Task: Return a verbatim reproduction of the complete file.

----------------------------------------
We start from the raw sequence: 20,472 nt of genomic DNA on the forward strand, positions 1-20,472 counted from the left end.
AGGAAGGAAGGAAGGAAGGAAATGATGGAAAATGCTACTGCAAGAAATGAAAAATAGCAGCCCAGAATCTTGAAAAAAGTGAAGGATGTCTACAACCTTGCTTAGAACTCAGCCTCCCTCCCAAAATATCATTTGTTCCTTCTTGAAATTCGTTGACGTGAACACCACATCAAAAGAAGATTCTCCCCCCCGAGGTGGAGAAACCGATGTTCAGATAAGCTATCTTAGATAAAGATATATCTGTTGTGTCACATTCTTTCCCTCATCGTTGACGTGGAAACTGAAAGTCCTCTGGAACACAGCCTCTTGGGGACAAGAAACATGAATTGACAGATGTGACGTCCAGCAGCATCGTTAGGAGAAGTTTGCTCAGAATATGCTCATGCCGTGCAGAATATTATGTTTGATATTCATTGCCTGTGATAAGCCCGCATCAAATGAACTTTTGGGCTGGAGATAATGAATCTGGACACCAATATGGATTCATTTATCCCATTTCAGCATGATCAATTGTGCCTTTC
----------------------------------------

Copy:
We start from the raw sequence: 20,472 nt of genomic DNA on the forward strand, positions 1-20,472 counted from the left end.
AGGAAGGAAGGAAGGAAGGAAATGATGGAAAATGCTACTGCAAGAAATGAAAAATAGCAGCCCAGAATCTTGAAAAAAGTGAAGGATGTCTACAACCTTGCTTAGAACTCAGCCTCCCTCCCAAAATATCATTTGTTCCTTCTTGAAATTCGTTGACGTGAACACCACATCAAAAGAAGATTCTCCCCCCCGAGGTGGAGAAACCGATGTTCAGATAAGCTATCTTAGATAAAGATATATCTGTTGTGTCACATTCTTTCCCTCATCGTTGACGTGGAAACTGAAAGTCCTCTGGAACACAGCCTCTTGGGGACAAGAAACATGAATTGACAGATGTGACGTCCAGCAGCATCGTTAGGAGAAGTTTGCTCAGAATATGCTCATGCCGTGCAGAATATTATGTTTGATATTCATTGCCTGTGATAAGCCCGCATCAAATGAACTTTTGGGCTGGAGATAATGAATCTGGACACCAATATGGATTCATTTATCCCATTTCAGCATGATCAATTGTGCCTTTC